Badge Engineered Cars That Actually Weren’t Bad

My last list of badge engineered cars, was comprised of cars that sucked. This list is almost the exact opposite. No long introduction is needed here, so here is the list of “Badge Engineered Cars That Actually Weren’t Bad.”

Holden Commodore (VE/VF)-Pontiac G8/Chevy SS/Caprice PPV- People who know me personally, know that the G8, SS and Caprice PPV are my favorite four door muscle cars. They are perfect for moving the family and leaving black lines all over the parking lot. The G8, SS and Caprice are based off of the Holden Commodore VE/VF platform which is known for large sedans, with great potential for power. Seeing as Holden is going away, another rendition using the same platform is as good as dead, which means the Chevy SS is probably the last you will see of the Holden Commodore’s family.

Holden Monaro-Pontiac GTO/Vauxhaull Monaro- Some of y’all would say that the 04-06 GTO was a fail. That’s preposterous! Granted the Aussie flavored GTO wasn’t true to the heritage and the styling was boring and conservative, the GTO still wasn’t a bad ride. The killer was the latter of the last senetance. During 2004-06, the muscle car wars had revived and with the Charger, 300, Mustang and Magnum swinging for the fences, the GTO had to carry the torch for GM as a whole. Had the GTO took on the styling that the concept did, Pontiac may have hung around a bit longer.

Toyota 86-Subaru BRZ- This one originally started as the Scion FRS and Subaru BRZ, but after the demise of the Scion brand, the Toyota 86 is the replacement. Regardless, none of the cars are bad in any way, shape or form. They have noted as slow, but the 86/BRZ have also seen 2JZ mods and more, making them worthwhile. Did I mention that the duo is one of the few, true sports cars left?

Honda NSX-Acura NSX- The irony is in the name. The Honda NSX and the Acura NSX are basically the exact same car. One has a Honda badge and the other has an Acura badge. Granted the Honda NSX was mainly sold in Japan and had a few more special editions, the Acura NSX did the same thing, thus both versions of the NSX were generally the same. They were both meant to bang with Ferrari’s in every category, with exception to the price.

Opel GT- Pontiac Solstice/Saturn Sky- These were the cars that aided Pontiac and Saturn’s relevancy. The Solstice was a bit more bulbous and the Sky was a lot sexier, but both were the sports cars the respective brands needed. Both were derived from the Opel GT, which design-wise favored the Sky. The Solstice saw a V8 swap and both received the Ecotec 2.0L Turbo four which cranked out 260 horses, in the GXP and Red Line trim. Had these cars actually came a little bit before the bailouts of 08, both brands may have hung around a bit longer.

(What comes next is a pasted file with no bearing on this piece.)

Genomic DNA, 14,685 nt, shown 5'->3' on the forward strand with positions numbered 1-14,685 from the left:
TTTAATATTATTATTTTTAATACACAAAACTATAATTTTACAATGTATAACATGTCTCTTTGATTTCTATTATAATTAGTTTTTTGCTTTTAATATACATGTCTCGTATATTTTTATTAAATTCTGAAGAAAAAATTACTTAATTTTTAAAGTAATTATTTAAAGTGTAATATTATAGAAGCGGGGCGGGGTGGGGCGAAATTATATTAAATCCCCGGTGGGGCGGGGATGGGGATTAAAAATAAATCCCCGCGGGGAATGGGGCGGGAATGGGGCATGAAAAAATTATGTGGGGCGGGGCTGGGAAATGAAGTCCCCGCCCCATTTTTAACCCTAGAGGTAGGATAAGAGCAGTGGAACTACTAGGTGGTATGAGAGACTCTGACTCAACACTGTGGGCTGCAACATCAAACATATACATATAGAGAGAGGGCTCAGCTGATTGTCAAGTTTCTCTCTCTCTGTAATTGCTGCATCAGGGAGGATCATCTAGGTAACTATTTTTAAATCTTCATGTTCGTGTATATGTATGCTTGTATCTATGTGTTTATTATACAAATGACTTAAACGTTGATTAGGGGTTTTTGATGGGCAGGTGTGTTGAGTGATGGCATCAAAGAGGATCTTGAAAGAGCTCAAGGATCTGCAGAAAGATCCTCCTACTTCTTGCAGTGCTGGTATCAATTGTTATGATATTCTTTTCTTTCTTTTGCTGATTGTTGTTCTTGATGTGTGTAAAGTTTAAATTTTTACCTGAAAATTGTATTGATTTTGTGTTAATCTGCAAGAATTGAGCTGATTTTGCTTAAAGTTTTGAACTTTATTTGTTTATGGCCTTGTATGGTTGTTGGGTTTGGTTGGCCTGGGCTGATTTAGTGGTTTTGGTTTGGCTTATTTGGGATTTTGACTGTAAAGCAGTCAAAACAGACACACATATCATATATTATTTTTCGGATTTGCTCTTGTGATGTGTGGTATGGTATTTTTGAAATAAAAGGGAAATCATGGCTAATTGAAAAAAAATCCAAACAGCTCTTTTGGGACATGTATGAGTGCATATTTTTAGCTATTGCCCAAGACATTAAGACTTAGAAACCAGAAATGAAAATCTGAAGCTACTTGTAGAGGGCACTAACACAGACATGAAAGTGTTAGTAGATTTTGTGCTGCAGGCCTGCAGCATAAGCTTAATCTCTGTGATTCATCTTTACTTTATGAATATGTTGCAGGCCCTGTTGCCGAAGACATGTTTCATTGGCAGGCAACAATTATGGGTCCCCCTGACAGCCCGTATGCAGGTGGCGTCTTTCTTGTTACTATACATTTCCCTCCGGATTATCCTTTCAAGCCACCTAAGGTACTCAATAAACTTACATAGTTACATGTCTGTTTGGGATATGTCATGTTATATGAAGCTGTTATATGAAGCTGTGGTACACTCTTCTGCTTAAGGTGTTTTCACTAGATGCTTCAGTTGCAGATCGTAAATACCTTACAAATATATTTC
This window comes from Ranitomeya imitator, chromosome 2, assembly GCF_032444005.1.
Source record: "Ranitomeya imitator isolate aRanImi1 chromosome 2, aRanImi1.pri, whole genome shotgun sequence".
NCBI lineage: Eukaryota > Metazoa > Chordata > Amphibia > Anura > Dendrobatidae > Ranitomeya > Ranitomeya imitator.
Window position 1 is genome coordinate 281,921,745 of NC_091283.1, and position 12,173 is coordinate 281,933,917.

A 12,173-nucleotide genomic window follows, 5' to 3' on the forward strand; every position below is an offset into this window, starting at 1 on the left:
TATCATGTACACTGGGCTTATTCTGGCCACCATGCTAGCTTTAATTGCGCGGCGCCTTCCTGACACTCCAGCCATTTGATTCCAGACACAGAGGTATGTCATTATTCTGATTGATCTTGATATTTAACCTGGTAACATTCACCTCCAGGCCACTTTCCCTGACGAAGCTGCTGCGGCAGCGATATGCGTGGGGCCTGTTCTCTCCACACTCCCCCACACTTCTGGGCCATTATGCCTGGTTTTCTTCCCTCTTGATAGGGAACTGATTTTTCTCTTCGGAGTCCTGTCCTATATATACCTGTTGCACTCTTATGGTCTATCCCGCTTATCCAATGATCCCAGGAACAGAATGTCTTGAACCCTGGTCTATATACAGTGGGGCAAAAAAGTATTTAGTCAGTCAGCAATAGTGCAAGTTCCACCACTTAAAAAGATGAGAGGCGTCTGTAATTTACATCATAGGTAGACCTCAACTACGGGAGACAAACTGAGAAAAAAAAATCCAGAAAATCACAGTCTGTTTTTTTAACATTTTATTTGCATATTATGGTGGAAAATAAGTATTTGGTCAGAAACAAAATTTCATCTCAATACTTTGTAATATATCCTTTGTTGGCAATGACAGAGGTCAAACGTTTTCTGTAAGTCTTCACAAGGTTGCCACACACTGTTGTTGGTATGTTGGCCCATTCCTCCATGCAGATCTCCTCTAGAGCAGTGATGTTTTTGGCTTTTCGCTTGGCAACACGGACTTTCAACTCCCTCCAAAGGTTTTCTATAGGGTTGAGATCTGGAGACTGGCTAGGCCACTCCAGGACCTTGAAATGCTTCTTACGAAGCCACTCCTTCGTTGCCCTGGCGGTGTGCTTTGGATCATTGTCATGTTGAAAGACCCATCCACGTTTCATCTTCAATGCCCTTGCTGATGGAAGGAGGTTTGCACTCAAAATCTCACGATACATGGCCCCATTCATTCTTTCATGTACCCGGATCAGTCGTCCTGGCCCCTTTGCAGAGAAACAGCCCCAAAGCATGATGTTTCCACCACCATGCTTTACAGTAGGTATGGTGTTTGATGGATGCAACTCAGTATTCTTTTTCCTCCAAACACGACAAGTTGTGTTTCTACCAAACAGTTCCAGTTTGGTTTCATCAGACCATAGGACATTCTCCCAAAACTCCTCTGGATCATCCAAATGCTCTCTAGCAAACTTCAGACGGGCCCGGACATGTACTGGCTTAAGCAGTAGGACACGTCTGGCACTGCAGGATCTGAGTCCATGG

Chevy Avalanche- Cadillac Escalade EXT- The Avalanche was fairly successful for Chevy. It offered the versatility of a truck, with the room of a SUV. So why not expand another popular ride in GM’s stable, the Cadillac Escalade, by offering an “Escalade truck.” The Escalade EXT was quite literally the Cadillac of trucks. It wasn’t a bad ride either, with it being fairly comfortable. Although sales towards the end of the Avalanche and Escalade EXT’s life cycle declined, the demand is still very much there. Some clean examples, still run near $20,000. 

Nissan Skyline- Infiniti G35/37/Q-The Skyline has a history. Most notorious is the R34, which turned everyone into import tuner fanatics. However, did you know that the Infiniti G35, G37 or Q-Series that we know and love, actually has the Skyline nameplate in Japan? Yes, the G35/G37/Q in America is a Skyline in Japan. I guess it works. With a fair bit of tuning, any of the American models can carry the name. The only difference between the American and Japanese models, besides drive configuration, is that the G/Q series from Inifiti is pushed more upmarket in America. 

Mitsubishi Eclipse-Eagle Talon/Plymouth Laser- I know that Chrysler and Mitsubishi teamed up to produce various cars back in the 90s. We have the Mitsubishi GTO (or 3000GT for those of stateside) which they used as the Dodge Stealth. We also have the Starion, which was known as the Conquest over here. The Eclipse and Talon/Laser was the genesis to the partnership. They both had turbo options, FWD or AWD, and the hood bulge that left clearance for the 4G63 engine’s cam sprockets. The DSM (Diamond Star Motors) partnership yielded these amazing rides, unfourtnatley, when Chrysler left, so did the amazing rides.

Lamborghini Gallardo/Huracan- Audi R8- Seeing as both Lamborghini and Audi are owned by Volkswagen, it doesn’t surprise me that the two brands would share a platform. The Gallardo and later, the Huracan share a platform with Audi’s R8. The Gallardo/Huracan and R8 both use the 5.2L V10, with exception to the first generation R8 which used a V8. The Gallardo was the first non-flagship model from Lamborghini that saw mass success and the same goes for the R8.

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